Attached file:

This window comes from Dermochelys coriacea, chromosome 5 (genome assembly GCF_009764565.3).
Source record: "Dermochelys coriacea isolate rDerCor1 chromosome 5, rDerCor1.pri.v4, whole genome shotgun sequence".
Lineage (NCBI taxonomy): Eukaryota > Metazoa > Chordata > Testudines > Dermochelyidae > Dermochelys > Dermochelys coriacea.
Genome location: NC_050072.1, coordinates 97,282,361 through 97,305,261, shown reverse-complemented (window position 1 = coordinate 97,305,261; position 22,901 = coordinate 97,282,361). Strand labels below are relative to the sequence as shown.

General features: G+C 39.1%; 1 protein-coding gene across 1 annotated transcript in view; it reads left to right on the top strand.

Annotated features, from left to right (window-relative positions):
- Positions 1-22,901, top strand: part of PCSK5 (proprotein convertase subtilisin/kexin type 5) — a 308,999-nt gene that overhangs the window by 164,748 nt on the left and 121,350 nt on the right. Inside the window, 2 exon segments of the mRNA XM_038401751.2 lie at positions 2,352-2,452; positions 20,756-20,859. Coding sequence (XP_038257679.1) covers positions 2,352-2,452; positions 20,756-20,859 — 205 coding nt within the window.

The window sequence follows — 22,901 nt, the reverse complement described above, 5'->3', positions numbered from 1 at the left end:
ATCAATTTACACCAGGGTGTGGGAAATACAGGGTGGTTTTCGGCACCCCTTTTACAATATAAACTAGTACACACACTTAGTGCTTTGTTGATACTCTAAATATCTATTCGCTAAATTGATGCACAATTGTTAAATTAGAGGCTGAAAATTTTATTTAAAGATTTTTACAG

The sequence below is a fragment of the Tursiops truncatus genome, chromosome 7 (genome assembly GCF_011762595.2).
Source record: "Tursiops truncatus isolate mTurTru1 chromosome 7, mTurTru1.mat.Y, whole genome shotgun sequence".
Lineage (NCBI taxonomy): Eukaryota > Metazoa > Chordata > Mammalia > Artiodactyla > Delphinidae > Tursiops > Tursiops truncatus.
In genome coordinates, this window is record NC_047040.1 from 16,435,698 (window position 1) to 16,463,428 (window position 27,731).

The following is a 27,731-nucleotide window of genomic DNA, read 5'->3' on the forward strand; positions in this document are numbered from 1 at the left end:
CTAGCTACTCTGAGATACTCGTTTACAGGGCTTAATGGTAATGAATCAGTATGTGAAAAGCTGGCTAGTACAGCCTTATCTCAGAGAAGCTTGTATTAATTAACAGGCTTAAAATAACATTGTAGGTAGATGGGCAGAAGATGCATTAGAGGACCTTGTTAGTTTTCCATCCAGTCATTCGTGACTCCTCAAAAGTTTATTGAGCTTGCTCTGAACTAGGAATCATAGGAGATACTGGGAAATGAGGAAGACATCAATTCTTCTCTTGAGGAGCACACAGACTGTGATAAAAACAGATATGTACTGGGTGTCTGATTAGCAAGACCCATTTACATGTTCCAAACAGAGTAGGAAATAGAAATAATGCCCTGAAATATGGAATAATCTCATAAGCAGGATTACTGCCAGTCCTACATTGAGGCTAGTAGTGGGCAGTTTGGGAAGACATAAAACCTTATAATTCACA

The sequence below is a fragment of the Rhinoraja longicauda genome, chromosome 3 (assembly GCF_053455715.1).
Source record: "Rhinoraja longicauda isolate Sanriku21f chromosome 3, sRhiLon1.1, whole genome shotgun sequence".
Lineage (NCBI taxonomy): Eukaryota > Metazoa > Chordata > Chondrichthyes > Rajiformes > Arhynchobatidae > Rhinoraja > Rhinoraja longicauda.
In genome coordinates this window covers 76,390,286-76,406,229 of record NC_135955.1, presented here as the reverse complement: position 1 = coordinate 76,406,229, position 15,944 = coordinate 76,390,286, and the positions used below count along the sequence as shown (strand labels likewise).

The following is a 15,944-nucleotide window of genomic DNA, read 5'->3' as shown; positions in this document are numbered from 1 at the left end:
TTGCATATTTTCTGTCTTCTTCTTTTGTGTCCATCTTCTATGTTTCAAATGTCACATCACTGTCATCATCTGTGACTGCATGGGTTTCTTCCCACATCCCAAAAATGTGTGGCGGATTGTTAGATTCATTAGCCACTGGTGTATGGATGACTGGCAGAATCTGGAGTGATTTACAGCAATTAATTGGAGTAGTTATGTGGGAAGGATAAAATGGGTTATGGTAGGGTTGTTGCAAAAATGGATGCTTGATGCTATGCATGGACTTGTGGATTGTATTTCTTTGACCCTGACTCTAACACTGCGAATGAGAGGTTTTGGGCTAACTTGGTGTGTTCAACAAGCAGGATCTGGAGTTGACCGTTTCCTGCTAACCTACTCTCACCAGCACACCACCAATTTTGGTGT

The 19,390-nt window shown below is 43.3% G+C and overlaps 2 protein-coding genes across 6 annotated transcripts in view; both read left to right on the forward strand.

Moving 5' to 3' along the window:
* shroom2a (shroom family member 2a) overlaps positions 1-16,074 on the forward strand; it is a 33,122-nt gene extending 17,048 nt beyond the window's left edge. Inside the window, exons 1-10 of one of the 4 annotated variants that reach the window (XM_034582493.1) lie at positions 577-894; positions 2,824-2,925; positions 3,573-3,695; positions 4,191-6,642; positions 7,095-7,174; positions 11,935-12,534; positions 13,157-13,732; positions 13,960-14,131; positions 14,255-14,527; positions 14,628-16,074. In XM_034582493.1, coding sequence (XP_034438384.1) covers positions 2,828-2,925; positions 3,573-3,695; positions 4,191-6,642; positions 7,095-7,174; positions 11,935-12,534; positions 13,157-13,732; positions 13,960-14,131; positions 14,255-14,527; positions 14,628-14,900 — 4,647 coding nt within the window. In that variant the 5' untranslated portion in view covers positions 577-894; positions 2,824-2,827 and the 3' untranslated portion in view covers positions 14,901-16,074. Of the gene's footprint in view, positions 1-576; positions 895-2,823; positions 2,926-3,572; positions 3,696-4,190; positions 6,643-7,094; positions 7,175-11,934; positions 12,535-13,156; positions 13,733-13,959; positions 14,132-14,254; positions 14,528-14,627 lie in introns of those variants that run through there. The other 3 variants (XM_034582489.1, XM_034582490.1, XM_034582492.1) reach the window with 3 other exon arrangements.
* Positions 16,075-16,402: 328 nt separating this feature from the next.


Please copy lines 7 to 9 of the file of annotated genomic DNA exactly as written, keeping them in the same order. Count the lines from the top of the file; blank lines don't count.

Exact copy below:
- Positions 1-22,901, top strand: part of PCSK5 (proprotein convertase subtilisin/kexin type 5) — a 308,999-nt gene that overhangs the window by 164,748 nt on the left and 121,350 nt on the right. Inside the window, 2 exon segments of the mRNA XM_038401751.2 lie at positions 2,352-2,452; positions 20,756-20,859. Coding sequence (XP_038257679.1) covers positions 2,352-2,452; positions 20,756-20,859 — 205 coding nt within the window.

The window sequence follows — 22,901 nt, the reverse complement described above, 5'->3', positions numbered from 1 at the left end:
ATCAATTTACACCAGGGTGTGGGAAATACAGGGTGGTTTTCGGCACCCCTTTTACAATATAAACTAGTACACACACTTAGTGCTTTGTTGATACTCTAAATATCTATTCGCTAAATTGATGCACAATTGTTAAATTAGAGGCTGAAAATTTTATTTAAAGATTTTTACAG